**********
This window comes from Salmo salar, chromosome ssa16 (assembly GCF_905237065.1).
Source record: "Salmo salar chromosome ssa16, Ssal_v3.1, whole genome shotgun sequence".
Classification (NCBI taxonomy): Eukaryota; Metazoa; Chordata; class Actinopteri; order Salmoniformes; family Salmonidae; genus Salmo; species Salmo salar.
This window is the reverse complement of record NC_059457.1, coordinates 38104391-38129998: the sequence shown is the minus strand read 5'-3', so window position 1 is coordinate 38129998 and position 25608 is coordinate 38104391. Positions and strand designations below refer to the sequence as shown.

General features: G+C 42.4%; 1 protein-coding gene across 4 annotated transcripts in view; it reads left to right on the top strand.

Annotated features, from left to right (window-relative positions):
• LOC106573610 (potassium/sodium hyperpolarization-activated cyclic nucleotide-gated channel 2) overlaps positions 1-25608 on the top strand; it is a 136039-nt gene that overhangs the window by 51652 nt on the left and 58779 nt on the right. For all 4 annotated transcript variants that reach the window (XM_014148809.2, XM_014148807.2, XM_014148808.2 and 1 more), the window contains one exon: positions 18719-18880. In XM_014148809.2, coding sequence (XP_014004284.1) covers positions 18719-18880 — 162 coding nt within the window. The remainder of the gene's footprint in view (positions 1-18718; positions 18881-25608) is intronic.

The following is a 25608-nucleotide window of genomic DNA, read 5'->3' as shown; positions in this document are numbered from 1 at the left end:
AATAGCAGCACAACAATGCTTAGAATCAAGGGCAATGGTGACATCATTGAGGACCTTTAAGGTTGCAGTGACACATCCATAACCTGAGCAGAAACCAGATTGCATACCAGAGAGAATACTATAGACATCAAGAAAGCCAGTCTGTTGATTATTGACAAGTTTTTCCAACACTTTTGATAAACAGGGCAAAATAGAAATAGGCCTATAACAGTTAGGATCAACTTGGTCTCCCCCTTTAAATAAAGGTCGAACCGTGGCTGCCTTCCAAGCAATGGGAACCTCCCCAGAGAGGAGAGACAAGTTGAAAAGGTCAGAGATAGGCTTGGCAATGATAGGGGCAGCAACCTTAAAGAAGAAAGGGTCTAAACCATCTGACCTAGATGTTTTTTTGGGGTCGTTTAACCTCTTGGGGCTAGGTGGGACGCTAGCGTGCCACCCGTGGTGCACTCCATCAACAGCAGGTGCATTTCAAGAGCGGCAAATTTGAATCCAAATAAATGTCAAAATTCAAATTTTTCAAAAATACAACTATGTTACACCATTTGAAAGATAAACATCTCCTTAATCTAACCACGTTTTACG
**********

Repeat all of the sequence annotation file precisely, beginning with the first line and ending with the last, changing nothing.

This window comes from Salmo salar, chromosome ssa16 (assembly GCF_905237065.1).
Source record: "Salmo salar chromosome ssa16, Ssal_v3.1, whole genome shotgun sequence".
Classification (NCBI taxonomy): Eukaryota; Metazoa; Chordata; class Actinopteri; order Salmoniformes; family Salmonidae; genus Salmo; species Salmo salar.
This window is the reverse complement of record NC_059457.1, coordinates 38104391-38129998: the sequence shown is the minus strand read 5'-3', so window position 1 is coordinate 38129998 and position 25608 is coordinate 38104391. Positions and strand designations below refer to the sequence as shown.

General features: G+C 42.4%; 1 protein-coding gene across 4 annotated transcripts in view; it reads left to right on the top strand.

Annotated features, from left to right (window-relative positions):
• LOC106573610 (potassium/sodium hyperpolarization-activated cyclic nucleotide-gated channel 2) overlaps positions 1-25608 on the top strand; it is a 136039-nt gene that overhangs the window by 51652 nt on the left and 58779 nt on the right. For all 4 annotated transcript variants that reach the window (XM_014148809.2, XM_014148807.2, XM_014148808.2 and 1 more), the window contains one exon: positions 18719-18880. In XM_014148809.2, coding sequence (XP_014004284.1) covers positions 18719-18880 — 162 coding nt within the window. The remainder of the gene's footprint in view (positions 1-18718; positions 18881-25608) is intronic.

The following is a 25608-nucleotide window of genomic DNA, read 5'->3' as shown; positions in this document are numbered from 1 at the left end:
AATAGCAGCACAACAATGCTTAGAATCAAGGGCAATGGTGACATCATTGAGGACCTTTAAGGTTGCAGTGACACATCCATAACCTGAGCAGAAACCAGATTGCATACCAGAGAGAATACTATAGACATCAAGAAAGCCAGTCTGTTGATTATTGACAAGTTTTTCCAACACTTTTGATAAACAGGGCAAAATAGAAATAGGCCTATAACAGTTAGGATCAACTTGGTCTCCCCCTTTAAATAAAGGTCGAACCGTGGCTGCCTTCCAAGCAATGGGAACCTCCCCAGAGAGGAGAGACAAGTTGAAAAGGTCAGAGATAGGCTTGGCAATGATAGGGGCAGCAACCTTAAAGAAGAAAGGGTCTAAACCATCTGACCTAGATGTTTTTTTGGGGTCGTTTAACCTCTTGGGGCTAGGTGGGACGCTAGCGTGCCACCCGTGGTGCACTCCATCAACAGCAGGTGCATTTCAAGAGCGGCAAATTTGAATCCAAATAAATGTCAAAATTCAAATTTTTCAAAAATACAACTATGTTACACCATTTGAAAGATAAACATCTCCTTAATCTAACCACGTTTTACG